I checked the Alexa traffic ranking for this site last week, and it's down 60% in the last three months… I will be emerging properly from hibernation in a couple of weeks, and livening things up around here.
In the meantime, does anyone know what happened (or is happening) to Napster's Narchive (this link doesn't work for me at the moment, but it used to be the Narchive's address and I can't find one that does)? I mentioned it when it was launched six months ago, as "the people's music archive". I added some comments to one or two entries shortly thereafter, and I noticed the level of activity was low. For a month or more, now, I haven't been able to reach it at all. Have Napster quietly killed it?
Part of the reason I ask is because, I've just come across the Wiki Music Guide, which is in beta (isn't everyone?), and seems to be aiming to occupy a similar space, albeit with a format that's much closer to Wikipedia and also uses MediaWiki software. I added a brief profile of Philip Jeays. Right now, there are fewer than 250 artists on the guide, and those that are there vary between stubs and puff pieces that wouldn't qualify under Wikipedia's neutral-point-of-view criteria.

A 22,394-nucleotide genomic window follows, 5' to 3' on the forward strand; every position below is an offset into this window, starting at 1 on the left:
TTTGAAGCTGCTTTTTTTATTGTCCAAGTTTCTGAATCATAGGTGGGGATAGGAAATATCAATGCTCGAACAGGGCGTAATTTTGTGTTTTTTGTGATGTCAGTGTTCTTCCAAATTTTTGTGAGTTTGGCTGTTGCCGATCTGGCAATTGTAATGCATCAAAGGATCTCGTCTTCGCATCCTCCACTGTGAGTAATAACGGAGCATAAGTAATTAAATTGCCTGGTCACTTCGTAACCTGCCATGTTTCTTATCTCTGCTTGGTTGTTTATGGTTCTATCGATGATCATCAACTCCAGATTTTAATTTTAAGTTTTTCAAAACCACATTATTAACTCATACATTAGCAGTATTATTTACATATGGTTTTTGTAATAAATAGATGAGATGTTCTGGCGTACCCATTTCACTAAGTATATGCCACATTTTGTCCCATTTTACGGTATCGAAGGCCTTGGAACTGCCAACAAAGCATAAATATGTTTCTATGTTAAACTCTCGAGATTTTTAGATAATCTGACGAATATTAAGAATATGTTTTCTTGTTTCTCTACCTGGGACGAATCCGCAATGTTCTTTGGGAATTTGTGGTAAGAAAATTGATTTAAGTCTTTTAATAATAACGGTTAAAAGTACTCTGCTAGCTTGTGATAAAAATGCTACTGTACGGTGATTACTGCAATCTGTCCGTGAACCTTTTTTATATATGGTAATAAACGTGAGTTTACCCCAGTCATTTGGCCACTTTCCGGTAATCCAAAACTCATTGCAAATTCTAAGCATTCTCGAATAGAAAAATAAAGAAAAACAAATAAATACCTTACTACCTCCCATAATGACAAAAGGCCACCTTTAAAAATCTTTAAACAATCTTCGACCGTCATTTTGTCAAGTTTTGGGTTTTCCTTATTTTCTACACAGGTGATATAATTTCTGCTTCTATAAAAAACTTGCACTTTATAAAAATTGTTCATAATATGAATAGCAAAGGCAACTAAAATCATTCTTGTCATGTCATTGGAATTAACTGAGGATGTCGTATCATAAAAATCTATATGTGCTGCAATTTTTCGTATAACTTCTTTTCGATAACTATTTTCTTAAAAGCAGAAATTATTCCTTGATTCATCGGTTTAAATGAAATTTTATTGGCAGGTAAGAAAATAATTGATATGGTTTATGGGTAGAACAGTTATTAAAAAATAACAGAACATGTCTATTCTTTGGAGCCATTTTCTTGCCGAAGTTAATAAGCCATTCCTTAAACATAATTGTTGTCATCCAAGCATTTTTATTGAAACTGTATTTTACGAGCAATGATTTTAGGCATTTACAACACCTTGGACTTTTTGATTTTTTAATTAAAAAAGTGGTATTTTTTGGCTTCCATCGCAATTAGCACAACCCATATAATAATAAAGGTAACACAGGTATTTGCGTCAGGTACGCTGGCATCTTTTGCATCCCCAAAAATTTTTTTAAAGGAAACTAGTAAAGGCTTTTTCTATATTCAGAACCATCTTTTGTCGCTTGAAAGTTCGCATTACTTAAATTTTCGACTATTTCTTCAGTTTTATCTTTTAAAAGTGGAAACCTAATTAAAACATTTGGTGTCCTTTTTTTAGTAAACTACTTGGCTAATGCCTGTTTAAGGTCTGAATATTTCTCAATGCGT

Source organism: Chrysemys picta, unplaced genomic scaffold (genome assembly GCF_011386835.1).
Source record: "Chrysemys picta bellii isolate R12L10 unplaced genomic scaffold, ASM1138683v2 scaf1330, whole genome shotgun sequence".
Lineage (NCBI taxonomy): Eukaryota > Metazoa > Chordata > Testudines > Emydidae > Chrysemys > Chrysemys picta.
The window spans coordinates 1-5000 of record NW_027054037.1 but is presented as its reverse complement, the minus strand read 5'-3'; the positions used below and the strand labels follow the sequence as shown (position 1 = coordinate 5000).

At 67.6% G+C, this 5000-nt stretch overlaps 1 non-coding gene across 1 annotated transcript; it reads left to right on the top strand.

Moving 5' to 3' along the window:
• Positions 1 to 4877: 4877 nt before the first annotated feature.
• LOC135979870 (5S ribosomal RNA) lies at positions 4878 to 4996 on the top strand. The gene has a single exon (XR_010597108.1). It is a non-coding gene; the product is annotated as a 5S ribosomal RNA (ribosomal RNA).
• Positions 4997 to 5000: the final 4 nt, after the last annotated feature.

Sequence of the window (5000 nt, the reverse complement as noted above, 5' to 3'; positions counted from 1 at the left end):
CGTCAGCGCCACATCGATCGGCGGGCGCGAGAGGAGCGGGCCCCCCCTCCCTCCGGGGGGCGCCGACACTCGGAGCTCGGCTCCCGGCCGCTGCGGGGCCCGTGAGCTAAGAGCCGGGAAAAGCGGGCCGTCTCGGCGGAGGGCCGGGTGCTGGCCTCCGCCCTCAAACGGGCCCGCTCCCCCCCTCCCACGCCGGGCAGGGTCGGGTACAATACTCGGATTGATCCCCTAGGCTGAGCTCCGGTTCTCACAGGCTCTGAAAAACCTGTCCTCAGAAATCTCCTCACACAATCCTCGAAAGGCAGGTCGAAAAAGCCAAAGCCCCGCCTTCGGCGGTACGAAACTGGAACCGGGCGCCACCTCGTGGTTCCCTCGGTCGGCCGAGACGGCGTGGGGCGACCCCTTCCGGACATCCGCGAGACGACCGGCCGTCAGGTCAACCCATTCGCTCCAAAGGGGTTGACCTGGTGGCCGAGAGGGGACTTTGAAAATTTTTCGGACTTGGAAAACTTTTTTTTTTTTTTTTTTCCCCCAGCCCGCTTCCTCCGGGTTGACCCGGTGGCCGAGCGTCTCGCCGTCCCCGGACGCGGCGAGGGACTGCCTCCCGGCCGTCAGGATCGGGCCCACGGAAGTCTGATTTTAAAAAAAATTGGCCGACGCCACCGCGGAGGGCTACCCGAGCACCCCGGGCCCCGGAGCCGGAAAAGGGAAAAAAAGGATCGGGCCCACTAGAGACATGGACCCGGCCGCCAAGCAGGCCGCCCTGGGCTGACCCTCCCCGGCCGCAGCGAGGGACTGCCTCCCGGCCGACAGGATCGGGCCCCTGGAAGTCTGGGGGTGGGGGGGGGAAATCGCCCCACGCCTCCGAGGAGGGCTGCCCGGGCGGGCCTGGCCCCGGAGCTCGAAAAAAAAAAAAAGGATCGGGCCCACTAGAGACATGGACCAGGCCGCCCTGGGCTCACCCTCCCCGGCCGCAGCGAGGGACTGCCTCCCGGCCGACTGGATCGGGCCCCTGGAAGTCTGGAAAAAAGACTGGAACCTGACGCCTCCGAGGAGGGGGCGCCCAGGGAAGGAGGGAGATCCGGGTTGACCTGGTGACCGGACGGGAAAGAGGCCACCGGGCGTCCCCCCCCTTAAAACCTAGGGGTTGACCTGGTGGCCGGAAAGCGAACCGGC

I guess Wikipedia must have looked like this once. The question Why do we need this? could perfectly reasonably be answered with Why not? I believe strongly in the unregulated ethos of the net that says, if someone wants to do something that appears to duplicate effort elsewhere, no one should be able to stop them. (Bureaucrats and funding regimes abhor the 'waste' in such duplication — most things they abhor are OK with me.)
However, I I'm not sure I'm going to be investing much more or my time and words in Wiki Music Guide for a while. My thinking goes like this. Firstly, what happens if this goes the way that Napster Narchive may have gone? Presumably my work is lost. Secondly, since Wikipedia and Last.fm have many artist profiles, would I not be better off writing a profile for Philip Jeays on one of those sites, where it stands a better chance not just of still being there in a year's time, but of being read and improved by others?
In fact, I've just taken my own advice and cannibalised my text on the Wiki Music Guide to add it to a Philip Jeays bio on Last.fm.
The economics of effort and scale in wikis seem to lead to a concentration in a few large, well-maintained and very successful (at least for some purposes) resources. Blogs are the opposite.Posted by David Jennings in section(s) E-learning, Future of Music, Social Software on 19 November 02006 | TrackBack